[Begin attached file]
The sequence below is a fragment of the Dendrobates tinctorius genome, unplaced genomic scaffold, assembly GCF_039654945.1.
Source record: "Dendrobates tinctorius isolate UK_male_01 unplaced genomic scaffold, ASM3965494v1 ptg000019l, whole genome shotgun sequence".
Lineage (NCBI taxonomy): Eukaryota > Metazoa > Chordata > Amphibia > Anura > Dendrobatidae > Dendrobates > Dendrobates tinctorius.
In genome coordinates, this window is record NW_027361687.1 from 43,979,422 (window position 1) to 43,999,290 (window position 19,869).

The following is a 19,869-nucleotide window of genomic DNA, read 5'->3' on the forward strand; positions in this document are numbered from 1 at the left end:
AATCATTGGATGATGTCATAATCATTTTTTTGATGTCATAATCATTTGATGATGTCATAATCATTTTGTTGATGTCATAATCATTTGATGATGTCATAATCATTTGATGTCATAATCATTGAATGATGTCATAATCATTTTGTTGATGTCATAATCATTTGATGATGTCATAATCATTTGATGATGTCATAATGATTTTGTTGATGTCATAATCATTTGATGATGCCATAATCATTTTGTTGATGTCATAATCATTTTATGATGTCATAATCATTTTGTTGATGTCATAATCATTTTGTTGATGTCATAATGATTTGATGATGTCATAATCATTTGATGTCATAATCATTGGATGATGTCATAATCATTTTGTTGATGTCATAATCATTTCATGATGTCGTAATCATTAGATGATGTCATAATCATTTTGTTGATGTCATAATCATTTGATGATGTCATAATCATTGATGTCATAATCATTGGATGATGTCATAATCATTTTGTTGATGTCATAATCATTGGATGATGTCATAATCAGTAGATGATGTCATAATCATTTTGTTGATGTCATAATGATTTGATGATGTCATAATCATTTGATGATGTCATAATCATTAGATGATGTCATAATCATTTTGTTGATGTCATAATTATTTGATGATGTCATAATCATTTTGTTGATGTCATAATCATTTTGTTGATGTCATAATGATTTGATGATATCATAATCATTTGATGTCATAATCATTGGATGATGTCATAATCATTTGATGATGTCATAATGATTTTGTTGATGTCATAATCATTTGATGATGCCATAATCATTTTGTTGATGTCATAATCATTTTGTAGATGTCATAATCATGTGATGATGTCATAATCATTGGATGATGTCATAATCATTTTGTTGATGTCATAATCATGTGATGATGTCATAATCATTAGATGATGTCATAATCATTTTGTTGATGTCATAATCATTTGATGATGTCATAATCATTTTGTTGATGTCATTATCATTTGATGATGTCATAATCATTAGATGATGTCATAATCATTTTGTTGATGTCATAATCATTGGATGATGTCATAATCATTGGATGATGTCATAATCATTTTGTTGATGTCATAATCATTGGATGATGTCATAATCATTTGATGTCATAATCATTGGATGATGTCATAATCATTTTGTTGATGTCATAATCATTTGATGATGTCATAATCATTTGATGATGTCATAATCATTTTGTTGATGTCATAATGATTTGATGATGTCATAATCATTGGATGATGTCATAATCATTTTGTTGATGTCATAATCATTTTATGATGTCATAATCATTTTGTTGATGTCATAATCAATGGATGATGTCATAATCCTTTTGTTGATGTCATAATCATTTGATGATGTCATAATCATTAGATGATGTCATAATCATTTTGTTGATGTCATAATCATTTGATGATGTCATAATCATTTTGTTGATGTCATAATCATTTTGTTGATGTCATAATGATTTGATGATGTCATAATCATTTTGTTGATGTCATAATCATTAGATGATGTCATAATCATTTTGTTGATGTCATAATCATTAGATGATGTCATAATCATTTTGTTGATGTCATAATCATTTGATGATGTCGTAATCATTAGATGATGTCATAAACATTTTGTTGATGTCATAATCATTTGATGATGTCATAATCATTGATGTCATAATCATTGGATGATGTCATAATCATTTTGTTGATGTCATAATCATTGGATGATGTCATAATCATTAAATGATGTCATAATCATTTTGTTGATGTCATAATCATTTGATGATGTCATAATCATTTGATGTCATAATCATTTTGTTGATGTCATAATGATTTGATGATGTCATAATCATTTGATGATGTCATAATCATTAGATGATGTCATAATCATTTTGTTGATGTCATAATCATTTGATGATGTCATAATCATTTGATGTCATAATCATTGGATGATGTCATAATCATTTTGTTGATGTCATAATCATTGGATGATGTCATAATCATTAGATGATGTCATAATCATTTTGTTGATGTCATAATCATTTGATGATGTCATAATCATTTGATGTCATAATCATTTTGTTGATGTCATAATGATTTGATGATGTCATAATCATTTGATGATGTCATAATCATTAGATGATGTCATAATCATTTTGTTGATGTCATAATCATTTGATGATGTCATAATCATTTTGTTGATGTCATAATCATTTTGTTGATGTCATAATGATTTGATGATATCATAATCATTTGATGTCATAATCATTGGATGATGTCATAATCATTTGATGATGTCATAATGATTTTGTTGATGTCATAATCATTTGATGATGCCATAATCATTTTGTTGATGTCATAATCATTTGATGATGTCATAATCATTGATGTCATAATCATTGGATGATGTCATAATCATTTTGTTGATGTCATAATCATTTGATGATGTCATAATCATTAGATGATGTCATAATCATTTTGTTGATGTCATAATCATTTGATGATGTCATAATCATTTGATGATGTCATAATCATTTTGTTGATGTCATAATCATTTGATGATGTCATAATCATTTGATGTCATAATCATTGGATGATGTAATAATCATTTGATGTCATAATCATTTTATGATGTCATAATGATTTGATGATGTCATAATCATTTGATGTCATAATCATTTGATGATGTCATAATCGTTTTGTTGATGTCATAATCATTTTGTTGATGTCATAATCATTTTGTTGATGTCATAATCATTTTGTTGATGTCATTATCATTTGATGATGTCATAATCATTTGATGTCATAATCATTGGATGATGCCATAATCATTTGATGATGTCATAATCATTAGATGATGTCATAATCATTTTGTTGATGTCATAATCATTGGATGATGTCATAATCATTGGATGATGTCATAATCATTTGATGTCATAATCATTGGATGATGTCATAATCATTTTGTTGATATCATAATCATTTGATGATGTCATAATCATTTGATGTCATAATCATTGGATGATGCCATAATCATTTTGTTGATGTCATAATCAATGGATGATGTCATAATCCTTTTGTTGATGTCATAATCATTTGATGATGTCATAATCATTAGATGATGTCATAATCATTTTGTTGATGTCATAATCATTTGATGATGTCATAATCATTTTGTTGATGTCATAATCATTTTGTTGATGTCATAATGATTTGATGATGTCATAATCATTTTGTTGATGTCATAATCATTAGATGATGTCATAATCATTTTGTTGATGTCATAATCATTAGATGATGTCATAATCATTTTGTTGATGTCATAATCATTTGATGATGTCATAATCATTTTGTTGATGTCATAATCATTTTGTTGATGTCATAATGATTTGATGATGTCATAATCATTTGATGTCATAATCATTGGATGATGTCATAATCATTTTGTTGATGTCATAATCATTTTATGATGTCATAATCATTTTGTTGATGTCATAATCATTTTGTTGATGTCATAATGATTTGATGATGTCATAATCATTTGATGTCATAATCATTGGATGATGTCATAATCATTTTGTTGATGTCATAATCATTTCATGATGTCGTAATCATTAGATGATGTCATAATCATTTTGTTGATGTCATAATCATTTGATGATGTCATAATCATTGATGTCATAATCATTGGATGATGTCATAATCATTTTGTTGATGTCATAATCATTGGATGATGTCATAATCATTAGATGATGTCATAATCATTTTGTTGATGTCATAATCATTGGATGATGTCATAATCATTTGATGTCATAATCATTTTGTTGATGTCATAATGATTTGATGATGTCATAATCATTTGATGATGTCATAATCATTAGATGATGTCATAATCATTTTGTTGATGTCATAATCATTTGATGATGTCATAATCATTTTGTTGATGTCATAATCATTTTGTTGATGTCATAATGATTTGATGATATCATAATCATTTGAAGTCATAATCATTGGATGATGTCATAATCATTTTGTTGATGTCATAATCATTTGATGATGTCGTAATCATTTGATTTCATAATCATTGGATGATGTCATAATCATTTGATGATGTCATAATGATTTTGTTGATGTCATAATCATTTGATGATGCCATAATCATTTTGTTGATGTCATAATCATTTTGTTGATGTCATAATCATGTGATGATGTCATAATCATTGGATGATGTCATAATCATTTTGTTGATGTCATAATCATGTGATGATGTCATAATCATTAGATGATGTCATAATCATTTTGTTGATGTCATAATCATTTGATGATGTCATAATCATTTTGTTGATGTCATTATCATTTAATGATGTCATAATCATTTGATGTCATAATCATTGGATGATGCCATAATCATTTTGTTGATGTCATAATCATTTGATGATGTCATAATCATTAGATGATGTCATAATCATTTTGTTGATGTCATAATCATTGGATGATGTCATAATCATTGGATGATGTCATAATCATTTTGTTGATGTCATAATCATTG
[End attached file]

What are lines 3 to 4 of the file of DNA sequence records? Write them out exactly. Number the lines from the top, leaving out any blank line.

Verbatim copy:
Lineage (NCBI taxonomy): Eukaryota > Metazoa > Chordata > Amphibia > Anura > Dendrobatidae > Dendrobates > Dendrobates tinctorius.
In genome coordinates, this window is record NW_027361687.1 from 43,979,422 (window position 1) to 43,999,290 (window position 19,869).